Family Business Succession Planning: 3 Best Practices & A Review of the Statistics

Family Business Succession Planning: 3 Best Practices & A Review of the Statistics

If you’re reading this post, you’re probably familiar with the statistics: the failure rate for second generation family businesses is very, very high. When you consider the fact that family businesses make up about 60% of the gross domestic product in the U.S., it’s easy to see that succession planning is a major issue facing business owners across the country.

Transitioning a family owned business to the next generation is challenging for many different reasons. This post will review the statistics on family business succession planning, cover three common problem areas, and offer best practices for navigating them.

 

Family Business Succession Planning: The Statistics

To get us started, let’s review the statistics and examine why thoughtful succession planning for family businesses is so important.

First off, only about 30% of family businesses even make it to the second generation.  10-15% make it to the third, and 3-5% make it to the fourth.  These numbers sound pretty low, but they’re only counting businesses run by families’ younger generations.  Many businesses are sold or merged, which I would argue isn’t a failure at all.

Additionally, according the Conway Center for Family Business, 40.3% of family business owners expect to retire at some point.  But of those planning to retire in less than 5 years, less than half have selected a successor.

That alone tells me that many failed successions are probably a result of poor planning.  In fact, other research from the Conway Center for Family Business tells us that 70% of family businesses owners would like to pass their business on to the next generation.  But only 30% are actually successful in doing so.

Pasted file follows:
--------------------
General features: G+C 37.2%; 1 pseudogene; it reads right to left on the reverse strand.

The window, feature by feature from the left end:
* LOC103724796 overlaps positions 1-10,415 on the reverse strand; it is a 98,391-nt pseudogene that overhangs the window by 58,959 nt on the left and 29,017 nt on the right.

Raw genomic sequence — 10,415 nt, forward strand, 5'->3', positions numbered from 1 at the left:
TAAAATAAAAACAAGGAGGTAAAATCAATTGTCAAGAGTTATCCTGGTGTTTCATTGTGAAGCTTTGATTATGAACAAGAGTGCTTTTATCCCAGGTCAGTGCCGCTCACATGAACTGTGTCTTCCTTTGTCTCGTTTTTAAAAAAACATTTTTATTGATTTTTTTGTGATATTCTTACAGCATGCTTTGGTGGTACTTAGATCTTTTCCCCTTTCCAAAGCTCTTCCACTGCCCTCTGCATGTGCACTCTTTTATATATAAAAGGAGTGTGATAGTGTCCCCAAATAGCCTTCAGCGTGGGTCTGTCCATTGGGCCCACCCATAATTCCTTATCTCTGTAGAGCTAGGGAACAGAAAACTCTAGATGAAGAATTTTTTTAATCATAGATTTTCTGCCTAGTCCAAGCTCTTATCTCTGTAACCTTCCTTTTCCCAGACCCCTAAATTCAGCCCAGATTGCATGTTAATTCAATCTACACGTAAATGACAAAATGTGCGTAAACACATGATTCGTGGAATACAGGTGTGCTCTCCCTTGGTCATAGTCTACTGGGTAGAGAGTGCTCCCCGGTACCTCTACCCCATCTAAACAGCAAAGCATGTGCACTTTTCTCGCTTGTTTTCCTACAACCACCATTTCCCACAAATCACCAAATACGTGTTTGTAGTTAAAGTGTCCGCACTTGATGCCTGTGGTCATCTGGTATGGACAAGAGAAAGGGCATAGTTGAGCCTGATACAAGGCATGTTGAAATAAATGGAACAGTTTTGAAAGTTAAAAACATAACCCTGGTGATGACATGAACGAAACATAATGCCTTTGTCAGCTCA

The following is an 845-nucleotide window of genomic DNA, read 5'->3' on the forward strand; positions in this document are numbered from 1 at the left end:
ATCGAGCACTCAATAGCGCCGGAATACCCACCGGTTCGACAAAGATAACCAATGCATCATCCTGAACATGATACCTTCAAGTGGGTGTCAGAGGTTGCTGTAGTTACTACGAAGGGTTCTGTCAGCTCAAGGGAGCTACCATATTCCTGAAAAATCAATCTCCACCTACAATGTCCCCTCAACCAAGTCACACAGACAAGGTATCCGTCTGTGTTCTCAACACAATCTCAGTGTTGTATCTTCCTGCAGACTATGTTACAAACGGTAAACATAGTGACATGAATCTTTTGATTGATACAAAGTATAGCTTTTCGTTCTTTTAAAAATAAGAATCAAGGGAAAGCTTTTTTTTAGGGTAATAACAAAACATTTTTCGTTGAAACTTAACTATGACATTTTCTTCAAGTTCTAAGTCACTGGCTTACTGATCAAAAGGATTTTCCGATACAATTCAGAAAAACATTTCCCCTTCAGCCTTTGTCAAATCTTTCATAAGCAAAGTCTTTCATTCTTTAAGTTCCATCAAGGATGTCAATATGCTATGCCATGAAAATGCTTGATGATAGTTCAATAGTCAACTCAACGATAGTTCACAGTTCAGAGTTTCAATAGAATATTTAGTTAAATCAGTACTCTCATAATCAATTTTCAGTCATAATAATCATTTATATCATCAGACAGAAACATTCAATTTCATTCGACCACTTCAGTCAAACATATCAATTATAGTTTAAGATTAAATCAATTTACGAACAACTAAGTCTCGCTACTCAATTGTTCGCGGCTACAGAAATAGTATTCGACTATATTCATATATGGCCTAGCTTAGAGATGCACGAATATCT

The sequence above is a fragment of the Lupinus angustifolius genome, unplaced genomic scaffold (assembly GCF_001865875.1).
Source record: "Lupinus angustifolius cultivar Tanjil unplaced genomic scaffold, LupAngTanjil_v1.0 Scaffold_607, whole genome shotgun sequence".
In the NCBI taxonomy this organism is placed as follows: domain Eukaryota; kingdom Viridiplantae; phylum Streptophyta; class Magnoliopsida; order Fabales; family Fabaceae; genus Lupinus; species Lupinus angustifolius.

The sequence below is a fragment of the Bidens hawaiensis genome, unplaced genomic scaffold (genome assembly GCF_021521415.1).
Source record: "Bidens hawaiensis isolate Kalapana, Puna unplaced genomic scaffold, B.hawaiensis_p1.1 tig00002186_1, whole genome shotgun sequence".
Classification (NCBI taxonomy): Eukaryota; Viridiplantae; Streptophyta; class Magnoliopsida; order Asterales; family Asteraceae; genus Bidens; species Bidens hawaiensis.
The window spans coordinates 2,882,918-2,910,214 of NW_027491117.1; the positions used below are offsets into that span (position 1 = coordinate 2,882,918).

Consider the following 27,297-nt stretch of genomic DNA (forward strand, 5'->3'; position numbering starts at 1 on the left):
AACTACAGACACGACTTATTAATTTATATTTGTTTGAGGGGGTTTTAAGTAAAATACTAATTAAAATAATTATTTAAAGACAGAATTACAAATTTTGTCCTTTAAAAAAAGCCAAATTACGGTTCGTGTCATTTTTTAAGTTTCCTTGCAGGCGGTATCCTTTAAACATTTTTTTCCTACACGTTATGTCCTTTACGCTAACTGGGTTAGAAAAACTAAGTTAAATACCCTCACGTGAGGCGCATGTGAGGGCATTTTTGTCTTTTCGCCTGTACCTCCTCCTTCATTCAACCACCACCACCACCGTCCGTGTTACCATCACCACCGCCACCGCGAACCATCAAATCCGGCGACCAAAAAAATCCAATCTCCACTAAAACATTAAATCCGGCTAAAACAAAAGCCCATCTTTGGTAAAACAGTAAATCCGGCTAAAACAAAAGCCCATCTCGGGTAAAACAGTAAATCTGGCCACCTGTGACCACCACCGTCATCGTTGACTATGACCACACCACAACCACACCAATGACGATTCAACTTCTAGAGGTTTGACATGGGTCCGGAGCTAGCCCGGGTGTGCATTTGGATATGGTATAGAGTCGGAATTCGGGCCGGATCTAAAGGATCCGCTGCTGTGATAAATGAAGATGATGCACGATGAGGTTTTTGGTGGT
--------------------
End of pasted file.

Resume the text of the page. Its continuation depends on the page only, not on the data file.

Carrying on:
Common Succession Problems

Just to give us some context, the landscape of family businesses across the country is as diverse as our economy.  Family businesses cover all corners of industry in this country, and range in size from single person sole proprietorships to Wal-Mart.  There’s a lot of space in between those extremes.

Because of the large universe of companies, the specific problems impeding successful transitions is diverse as well.  Nevertheless, regardless of a company’s size, industry, profitability and other nuances, succession problems are usually tied to two fundamental issues: poor planning and long term family dynamics.

 

Entitlement & The Fall Back Plan

Through years of effort and grind, successful companies often produce significant wealth for founders and their families.  Whereas the founder may have developed his or her work habits out of necessity, their children are often brought up in a more comfortable environment.

This financial success also gives founders’ children far more options, and allows them to pursue whatever path they choose in their careers.  As great as this sounds, flexibility allows the children to treat the family business as a fall back plan, rather than an objective that they’ll need to work toward.

The downside here is pretty obvious.  Kids comes back to join the business, and are often propelled into management positions sooner than they should be.  Not only are they inexperienced and prone to make critical errors, but their career trajectory will undoubtedly alienate other employees.

Insisting on proper training and screening is a good place to start.  You can always give your kids an opportunity, but a job with the family business shouldn’t be an entitlement.  Family members should go through the same formal vetting process that other employees do.  Implementing a minimum education and/or experience requirement, and formalized training process is a good place to start.

Again – you can always give your kids an opportunity, but resist the temptation to thrust them into a leadership position.

 

Familial Ties vs. Diversity of Experience